Obstructive Defecation

Obstructive defecation can be caused by structural deformities due to hereditary, injury, or age, problems with your digestive tract, impacted stool, or neurologic issues.

Women who have had two or more children or had an injury during childbirth which damaged the fascia (the internal tissue that separates the vaginal wall and anus, leading to pelvic floor dysfunction) are at a greater risk for obstructive defecation.

Diagnosis

Your doctor will start with a medical history, do a physical examination, and perform other tests to diagnose obstructive defecation and its underlying cause.

Your doctor may recommend additional tests to aid in diagnosis including:

  • Colonoscopy to view the entire colon and look for abnormalities
  • Electromyography (EMG) to test for weakness in the pelvic floor muscles and the muscles surrounding the anus
  • Anal manometry to determine how well the muscles surrounding the anus are working
  • Dynamic defecography to assess bowel function
  • Sigmoidoscopy to view the sigmoid colon
  • Colonic marker studies to determine the efficiency of your digestive tract

Treatment may include:

  • Medications to alleviate constipation
  • Biofeedback to help you regain control of your muscles

Ventral Rectopexy

This is a keyhole operation performed for patients with external rectal prolapse, it is also used for patients with symptoms of obstructive defeacation or who have an internal prolapse (also known as rectal intussusception).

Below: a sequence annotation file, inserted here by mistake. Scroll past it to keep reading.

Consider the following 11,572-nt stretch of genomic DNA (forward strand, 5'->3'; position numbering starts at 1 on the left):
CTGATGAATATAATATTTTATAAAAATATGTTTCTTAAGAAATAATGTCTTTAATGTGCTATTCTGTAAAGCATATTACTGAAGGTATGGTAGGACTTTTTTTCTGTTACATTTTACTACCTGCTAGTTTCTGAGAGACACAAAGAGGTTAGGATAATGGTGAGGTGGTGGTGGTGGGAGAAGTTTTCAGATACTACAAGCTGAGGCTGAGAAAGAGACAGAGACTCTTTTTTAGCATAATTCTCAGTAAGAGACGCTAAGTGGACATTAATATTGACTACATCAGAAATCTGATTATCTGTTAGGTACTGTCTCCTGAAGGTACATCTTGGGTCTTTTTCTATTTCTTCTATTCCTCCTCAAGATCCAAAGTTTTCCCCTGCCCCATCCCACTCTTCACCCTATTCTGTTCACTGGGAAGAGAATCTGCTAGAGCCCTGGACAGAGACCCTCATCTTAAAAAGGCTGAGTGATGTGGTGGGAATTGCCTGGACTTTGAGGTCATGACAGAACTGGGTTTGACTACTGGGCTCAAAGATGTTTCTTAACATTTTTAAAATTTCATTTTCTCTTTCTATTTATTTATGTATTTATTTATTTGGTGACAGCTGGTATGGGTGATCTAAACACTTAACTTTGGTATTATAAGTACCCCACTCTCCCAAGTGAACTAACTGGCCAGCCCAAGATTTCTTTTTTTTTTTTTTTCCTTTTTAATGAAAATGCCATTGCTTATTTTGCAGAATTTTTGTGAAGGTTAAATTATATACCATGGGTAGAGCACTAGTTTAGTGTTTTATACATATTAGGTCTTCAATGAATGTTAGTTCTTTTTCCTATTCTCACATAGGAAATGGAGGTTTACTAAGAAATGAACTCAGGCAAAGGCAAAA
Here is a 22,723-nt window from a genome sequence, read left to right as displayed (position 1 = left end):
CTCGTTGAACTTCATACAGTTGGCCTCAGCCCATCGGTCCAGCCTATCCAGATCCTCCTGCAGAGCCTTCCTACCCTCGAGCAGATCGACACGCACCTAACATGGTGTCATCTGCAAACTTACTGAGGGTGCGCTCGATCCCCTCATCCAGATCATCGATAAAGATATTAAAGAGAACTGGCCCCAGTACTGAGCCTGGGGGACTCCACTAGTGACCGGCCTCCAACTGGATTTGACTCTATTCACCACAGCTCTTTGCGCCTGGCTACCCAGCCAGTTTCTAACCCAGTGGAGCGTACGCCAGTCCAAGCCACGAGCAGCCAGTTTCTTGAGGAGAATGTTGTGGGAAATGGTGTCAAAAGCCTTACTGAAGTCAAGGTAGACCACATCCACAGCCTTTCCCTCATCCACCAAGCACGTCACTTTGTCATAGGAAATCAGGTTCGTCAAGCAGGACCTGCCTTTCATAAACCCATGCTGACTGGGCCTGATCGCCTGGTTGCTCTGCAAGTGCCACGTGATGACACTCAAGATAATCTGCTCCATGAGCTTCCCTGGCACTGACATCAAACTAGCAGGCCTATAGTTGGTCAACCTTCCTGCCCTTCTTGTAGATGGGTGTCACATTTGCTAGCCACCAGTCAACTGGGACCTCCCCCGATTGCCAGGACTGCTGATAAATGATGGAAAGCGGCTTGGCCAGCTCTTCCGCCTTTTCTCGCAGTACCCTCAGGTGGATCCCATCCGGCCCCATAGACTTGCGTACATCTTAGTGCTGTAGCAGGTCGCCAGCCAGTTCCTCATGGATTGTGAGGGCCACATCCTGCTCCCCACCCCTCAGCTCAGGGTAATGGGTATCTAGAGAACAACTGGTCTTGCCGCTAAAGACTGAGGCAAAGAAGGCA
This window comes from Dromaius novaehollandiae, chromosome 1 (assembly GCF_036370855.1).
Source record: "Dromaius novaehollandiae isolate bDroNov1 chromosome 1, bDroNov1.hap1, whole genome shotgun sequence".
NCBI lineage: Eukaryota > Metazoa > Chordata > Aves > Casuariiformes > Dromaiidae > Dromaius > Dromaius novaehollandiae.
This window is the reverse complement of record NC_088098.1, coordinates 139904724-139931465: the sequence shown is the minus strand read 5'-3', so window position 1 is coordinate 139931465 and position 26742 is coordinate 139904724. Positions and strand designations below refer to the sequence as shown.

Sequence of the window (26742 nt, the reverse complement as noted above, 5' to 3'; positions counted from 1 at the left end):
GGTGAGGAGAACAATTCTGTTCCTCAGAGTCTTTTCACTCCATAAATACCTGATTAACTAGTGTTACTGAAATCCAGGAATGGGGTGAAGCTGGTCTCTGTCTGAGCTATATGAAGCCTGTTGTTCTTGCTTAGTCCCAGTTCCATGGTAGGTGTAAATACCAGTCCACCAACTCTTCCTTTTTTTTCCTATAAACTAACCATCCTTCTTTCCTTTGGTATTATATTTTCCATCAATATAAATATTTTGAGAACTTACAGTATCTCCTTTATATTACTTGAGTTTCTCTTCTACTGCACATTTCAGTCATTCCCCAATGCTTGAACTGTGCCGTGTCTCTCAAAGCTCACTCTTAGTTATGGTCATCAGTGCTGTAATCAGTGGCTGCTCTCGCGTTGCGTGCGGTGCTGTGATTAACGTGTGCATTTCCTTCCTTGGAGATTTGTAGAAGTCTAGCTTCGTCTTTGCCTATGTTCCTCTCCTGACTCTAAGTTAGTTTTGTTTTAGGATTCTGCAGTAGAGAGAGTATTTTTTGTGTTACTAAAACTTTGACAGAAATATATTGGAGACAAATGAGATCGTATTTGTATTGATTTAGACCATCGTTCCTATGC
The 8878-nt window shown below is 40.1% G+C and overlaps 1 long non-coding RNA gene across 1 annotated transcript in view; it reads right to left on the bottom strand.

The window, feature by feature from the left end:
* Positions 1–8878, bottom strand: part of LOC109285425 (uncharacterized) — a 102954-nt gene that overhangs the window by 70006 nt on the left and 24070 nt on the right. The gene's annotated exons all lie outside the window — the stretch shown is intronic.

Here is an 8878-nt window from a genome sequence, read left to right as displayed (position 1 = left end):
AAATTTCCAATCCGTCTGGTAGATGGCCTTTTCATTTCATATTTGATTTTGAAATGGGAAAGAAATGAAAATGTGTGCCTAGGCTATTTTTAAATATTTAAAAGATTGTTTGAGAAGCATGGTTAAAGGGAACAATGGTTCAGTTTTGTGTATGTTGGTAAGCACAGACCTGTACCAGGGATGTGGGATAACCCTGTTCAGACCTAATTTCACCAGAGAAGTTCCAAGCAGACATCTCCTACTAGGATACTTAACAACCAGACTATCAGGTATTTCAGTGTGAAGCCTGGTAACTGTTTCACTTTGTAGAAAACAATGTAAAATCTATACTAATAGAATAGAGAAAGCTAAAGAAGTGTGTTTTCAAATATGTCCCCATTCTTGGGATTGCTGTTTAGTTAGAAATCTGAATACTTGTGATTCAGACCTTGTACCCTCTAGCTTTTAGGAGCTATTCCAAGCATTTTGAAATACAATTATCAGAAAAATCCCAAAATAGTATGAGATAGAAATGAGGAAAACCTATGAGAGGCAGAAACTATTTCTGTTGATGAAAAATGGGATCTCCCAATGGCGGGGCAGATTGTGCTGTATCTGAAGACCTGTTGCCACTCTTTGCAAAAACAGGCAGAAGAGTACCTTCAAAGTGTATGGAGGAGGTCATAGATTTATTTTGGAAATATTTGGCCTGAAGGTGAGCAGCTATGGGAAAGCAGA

During the operation the lowest part of the bowel (rectum) mobilized on one side. A mesh made of polypropylene is fastened to the front of the rectum using stitches. The mesh is then fixed using special tacks to the bone at the back of the pelvis known as the sacrum. This has the effect of pulling up the bowel and preventing it prolapsing downwards.

The operation usually involves only 3 or 4 small incisions, no larger than 1cm. After the operation a drip is normally in place for 24 hours. Patients are allowed to eat and drink as soon as they feel able after the operation (usually the same day). A catheter (tube passed into the bladder) is required during the procedure and is usually removed the day after surgery.

Reports have shown that the robotic approach is safe and feasible for rectal prolapse.

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Treated Conditions

Hemorrhoid Removal
Pelvic Floor Disorders
Pelvic Floor
Fecal Incontinence
Anorectal Manometry
Anal Ultrasound
Obstructed Defecation
Rectal Prolapse

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Howard Kaufman, MD

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Address: 10 Congress Street, Suite 300 Pasadena, CA 91105

Phone: (626) 397-5896
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